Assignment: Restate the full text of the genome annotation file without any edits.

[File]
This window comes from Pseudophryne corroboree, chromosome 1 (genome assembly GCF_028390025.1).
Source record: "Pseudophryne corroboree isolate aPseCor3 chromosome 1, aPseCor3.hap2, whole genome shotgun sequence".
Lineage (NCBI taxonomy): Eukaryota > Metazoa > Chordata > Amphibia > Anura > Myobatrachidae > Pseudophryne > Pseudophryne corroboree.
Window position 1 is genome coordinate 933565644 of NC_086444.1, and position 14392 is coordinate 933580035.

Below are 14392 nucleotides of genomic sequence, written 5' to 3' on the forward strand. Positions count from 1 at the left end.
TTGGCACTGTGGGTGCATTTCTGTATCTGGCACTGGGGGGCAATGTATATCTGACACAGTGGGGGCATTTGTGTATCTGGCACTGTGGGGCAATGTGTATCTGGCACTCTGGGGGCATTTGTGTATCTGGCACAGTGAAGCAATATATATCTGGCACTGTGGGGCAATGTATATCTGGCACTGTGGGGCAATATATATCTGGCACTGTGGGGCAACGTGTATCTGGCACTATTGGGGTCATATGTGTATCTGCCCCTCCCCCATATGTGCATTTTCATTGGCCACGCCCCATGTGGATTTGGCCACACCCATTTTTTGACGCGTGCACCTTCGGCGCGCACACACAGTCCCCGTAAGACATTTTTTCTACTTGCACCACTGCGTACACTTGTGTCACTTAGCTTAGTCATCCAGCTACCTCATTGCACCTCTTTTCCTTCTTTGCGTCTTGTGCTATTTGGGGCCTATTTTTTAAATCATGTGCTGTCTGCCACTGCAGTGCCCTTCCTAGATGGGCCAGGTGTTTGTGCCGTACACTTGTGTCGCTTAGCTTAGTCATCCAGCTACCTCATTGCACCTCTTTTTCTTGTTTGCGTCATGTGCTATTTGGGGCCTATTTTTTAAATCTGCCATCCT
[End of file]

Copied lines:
This window comes from Pseudophryne corroboree, chromosome 1 (genome assembly GCF_028390025.1).
Source record: "Pseudophryne corroboree isolate aPseCor3 chromosome 1, aPseCor3.hap2, whole genome shotgun sequence".
Lineage (NCBI taxonomy): Eukaryota > Metazoa > Chordata > Amphibia > Anura > Myobatrachidae > Pseudophryne > Pseudophryne corroboree.
Window position 1 is genome coordinate 933565644 of NC_086444.1, and position 14392 is coordinate 933580035.

Below are 14392 nucleotides of genomic sequence, written 5' to 3' on the forward strand. Positions count from 1 at the left end.
TTGGCACTGTGGGTGCATTTCTGTATCTGGCACTGGGGGGCAATGTATATCTGACACAGTGGGGGCATTTGTGTATCTGGCACTGTGGGGCAATGTGTATCTGGCACTCTGGGGGCATTTGTGTATCTGGCACAGTGAAGCAATATATATCTGGCACTGTGGGGCAATGTATATCTGGCACTGTGGGGCAATATATATCTGGCACTGTGGGGCAACGTGTATCTGGCACTATTGGGGTCATATGTGTATCTGCCCCTCCCCCATATGTGCATTTTCATTGGCCACGCCCCATGTGGATTTGGCCACACCCATTTTTTGACGCGTGCACCTTCGGCGCGCACACACAGTCCCCGTAAGACATTTTTTCTACTTGCACCACTGCGTACACTTGTGTCACTTAGCTTAGTCATCCAGCTACCTCATTGCACCTCTTTTCCTTCTTTGCGTCTTGTGCTATTTGGGGCCTATTTTTTAAATCATGTGCTGTCTGCCACTGCAGTGCCCTTCCTAGATGGGCCAGGTGTTTGTGCCGTACACTTGTGTCGCTTAGCTTAGTCATCCAGCTACCTCATTGCACCTCTTTTTCTTGTTTGCGTCATGTGCTATTTGGGGCCTATTTTTTAAATCTGCCATCCT